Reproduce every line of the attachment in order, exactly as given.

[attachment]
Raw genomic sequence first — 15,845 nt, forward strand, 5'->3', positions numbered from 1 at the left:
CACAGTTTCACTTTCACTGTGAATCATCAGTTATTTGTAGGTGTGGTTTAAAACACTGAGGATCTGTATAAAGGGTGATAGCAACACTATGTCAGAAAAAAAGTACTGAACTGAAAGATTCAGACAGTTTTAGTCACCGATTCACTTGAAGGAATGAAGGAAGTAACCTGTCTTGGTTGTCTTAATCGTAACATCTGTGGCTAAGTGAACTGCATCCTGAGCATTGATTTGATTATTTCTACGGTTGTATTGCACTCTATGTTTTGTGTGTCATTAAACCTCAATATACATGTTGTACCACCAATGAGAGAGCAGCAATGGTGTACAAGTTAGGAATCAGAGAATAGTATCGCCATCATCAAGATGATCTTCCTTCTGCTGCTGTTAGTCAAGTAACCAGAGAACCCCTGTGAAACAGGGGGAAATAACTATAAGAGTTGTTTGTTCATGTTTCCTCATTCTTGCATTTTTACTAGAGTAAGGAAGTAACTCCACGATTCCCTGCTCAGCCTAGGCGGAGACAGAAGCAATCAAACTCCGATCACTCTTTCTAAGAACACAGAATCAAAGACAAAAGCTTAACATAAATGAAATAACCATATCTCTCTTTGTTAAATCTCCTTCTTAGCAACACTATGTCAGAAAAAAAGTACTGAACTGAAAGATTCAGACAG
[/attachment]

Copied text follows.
Raw genomic sequence first — 15,845 nt, forward strand, 5'->3', positions numbered from 1 at the left:
CACAGTTTCACTTTCACTGTGAATCATCAGTTATTTGTAGGTGTGGTTTAAAACACTGAGGATCTGTATAAAGGGTGATAGCAACACTATGTCAGAAAAAAAGTACTGAACTGAAAGATTCAGACAGTTTTAGTCACCGATTCACTTGAAGGAATGAAGGAAGTAACCTGTCTTGGTTGTCTTAATCGTAACATCTGTGGCTAAGTGAACTGCATCCTGAGCATTGATTTGATTATTTCTACGGTTGTATTGCACTCTATGTTTTGTGTGTCATTAAACCTCAATATACATGTTGTACCACCAATGAGAGAGCAGCAATGGTGTACAAGTTAGGAATCAGAGAATAGTATCGCCATCATCAAGATGATCTTCCTTCTGCTGCTGTTAGTCAAGTAACCAGAGAACCCCTGTGAAACAGGGGGAAATAACTATAAGAGTTGTTTGTTCATGTTTCCTCATTCTTGCATTTTTACTAGAGTAAGGAAGTAACTCCACGATTCCCTGCTCAGCCTAGGCGGAGACAGAAGCAATCAAACTCCGATCACTCTTTCTAAGAACACAGAATCAAAGACAAAAGCTTAACATAAATGAAATAACCATATCTCTCTTTGTTAAATCTCCTTCTTAGCAACACTATGTCAGAAAAAAAGTACTGAACTGAAAGATTCAGACAG